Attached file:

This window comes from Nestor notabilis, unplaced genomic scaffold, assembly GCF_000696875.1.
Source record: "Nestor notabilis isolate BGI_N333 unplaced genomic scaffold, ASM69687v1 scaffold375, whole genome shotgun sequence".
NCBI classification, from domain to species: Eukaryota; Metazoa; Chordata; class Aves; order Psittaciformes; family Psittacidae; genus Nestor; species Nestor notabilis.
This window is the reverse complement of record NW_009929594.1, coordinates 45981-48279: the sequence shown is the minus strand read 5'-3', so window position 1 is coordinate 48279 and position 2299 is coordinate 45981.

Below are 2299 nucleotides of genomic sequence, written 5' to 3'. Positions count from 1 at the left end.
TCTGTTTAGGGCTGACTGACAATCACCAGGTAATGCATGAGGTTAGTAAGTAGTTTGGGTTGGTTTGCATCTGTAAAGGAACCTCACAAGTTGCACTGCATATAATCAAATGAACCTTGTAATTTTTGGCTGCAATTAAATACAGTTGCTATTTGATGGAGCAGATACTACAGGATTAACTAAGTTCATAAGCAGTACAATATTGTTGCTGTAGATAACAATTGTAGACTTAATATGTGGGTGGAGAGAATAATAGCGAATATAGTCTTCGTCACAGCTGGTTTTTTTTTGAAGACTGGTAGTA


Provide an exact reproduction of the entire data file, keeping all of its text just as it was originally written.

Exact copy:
This window comes from Nestor notabilis, unplaced genomic scaffold, assembly GCF_000696875.1.
Source record: "Nestor notabilis isolate BGI_N333 unplaced genomic scaffold, ASM69687v1 scaffold375, whole genome shotgun sequence".
NCBI classification, from domain to species: Eukaryota; Metazoa; Chordata; class Aves; order Psittaciformes; family Psittacidae; genus Nestor; species Nestor notabilis.
This window is the reverse complement of record NW_009929594.1, coordinates 45981-48279: the sequence shown is the minus strand read 5'-3', so window position 1 is coordinate 48279 and position 2299 is coordinate 45981.

Below are 2299 nucleotides of genomic sequence, written 5' to 3'. Positions count from 1 at the left end.
TCTGTTTAGGGCTGACTGACAATCACCAGGTAATGCATGAGGTTAGTAAGTAGTTTGGGTTGGTTTGCATCTGTAAAGGAACCTCACAAGTTGCACTGCATATAATCAAATGAACCTTGTAATTTTTGGCTGCAATTAAATACAGTTGCTATTTGATGGAGCAGATACTACAGGATTAACTAAGTTCATAAGCAGTACAATATTGTTGCTGTAGATAACAATTGTAGACTTAATATGTGGGTGGAGAGAATAATAGCGAATATAGTCTTCGTCACAGCTGGTTTTTTTTTGAAGACTGGTAGTA